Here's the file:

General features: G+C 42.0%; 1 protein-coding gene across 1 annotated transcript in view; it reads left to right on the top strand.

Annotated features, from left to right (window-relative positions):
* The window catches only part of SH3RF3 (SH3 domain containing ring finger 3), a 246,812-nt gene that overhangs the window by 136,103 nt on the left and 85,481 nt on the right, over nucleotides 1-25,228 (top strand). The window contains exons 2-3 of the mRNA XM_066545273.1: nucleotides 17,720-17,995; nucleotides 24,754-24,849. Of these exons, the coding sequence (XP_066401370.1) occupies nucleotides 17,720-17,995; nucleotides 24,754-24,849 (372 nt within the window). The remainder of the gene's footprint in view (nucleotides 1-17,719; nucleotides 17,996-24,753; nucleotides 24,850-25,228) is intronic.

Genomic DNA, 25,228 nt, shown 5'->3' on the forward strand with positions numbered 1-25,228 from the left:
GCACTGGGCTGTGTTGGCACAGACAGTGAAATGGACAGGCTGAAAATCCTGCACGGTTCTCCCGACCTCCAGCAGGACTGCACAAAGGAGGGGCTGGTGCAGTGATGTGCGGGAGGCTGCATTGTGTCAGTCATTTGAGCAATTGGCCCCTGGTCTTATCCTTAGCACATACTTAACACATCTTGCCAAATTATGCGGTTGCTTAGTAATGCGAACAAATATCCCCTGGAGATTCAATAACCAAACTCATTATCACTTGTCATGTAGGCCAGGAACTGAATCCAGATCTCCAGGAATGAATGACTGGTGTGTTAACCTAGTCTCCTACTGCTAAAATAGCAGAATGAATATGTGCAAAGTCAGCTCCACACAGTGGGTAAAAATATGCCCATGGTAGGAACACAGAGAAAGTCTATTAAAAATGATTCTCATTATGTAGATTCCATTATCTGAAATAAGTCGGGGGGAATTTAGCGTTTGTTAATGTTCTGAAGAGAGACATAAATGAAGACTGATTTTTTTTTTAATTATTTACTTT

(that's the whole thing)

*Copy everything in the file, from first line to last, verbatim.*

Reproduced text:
General features: G+C 42.0%; 1 protein-coding gene across 1 annotated transcript in view; it reads left to right on the top strand.

Annotated features, from left to right (window-relative positions):
* The window catches only part of SH3RF3 (SH3 domain containing ring finger 3), a 246,812-nt gene that overhangs the window by 136,103 nt on the left and 85,481 nt on the right, over nucleotides 1-25,228 (top strand). The window contains exons 2-3 of the mRNA XM_066545273.1: nucleotides 17,720-17,995; nucleotides 24,754-24,849. Of these exons, the coding sequence (XP_066401370.1) occupies nucleotides 17,720-17,995; nucleotides 24,754-24,849 (372 nt within the window). The remainder of the gene's footprint in view (nucleotides 1-17,719; nucleotides 17,996-24,753; nucleotides 24,850-25,228) is intronic.

Genomic DNA, 25,228 nt, shown 5'->3' on the forward strand with positions numbered 1-25,228 from the left:
GCACTGGGCTGTGTTGGCACAGACAGTGAAATGGACAGGCTGAAAATCCTGCACGGTTCTCCCGACCTCCAGCAGGACTGCACAAAGGAGGGGCTGGTGCAGTGATGTGCGGGAGGCTGCATTGTGTCAGTCATTTGAGCAATTGGCCCCTGGTCTTATCCTTAGCACATACTTAACACATCTTGCCAAATTATGCGGTTGCTTAGTAATGCGAACAAATATCCCCTGGAGATTCAATAACCAAACTCATTATCACTTGTCATGTAGGCCAGGAACTGAATCCAGATCTCCAGGAATGAATGACTGGTGTGTTAACCTAGTCTCCTACTGCTAAAATAGCAGAATGAATATGTGCAAAGTCAGCTCCACACAGTGGGTAAAAATATGCCCATGGTAGGAACACAGAGAAAGTCTATTAAAAATGATTCTCATTATGTAGATTCCATTATCTGAAATAAGTCGGGGGGAATTTAGCGTTTGTTAATGTTCTGAAGAGAGACATAAATGAAGACTGATTTTTTTTTTAATTATTTACTTT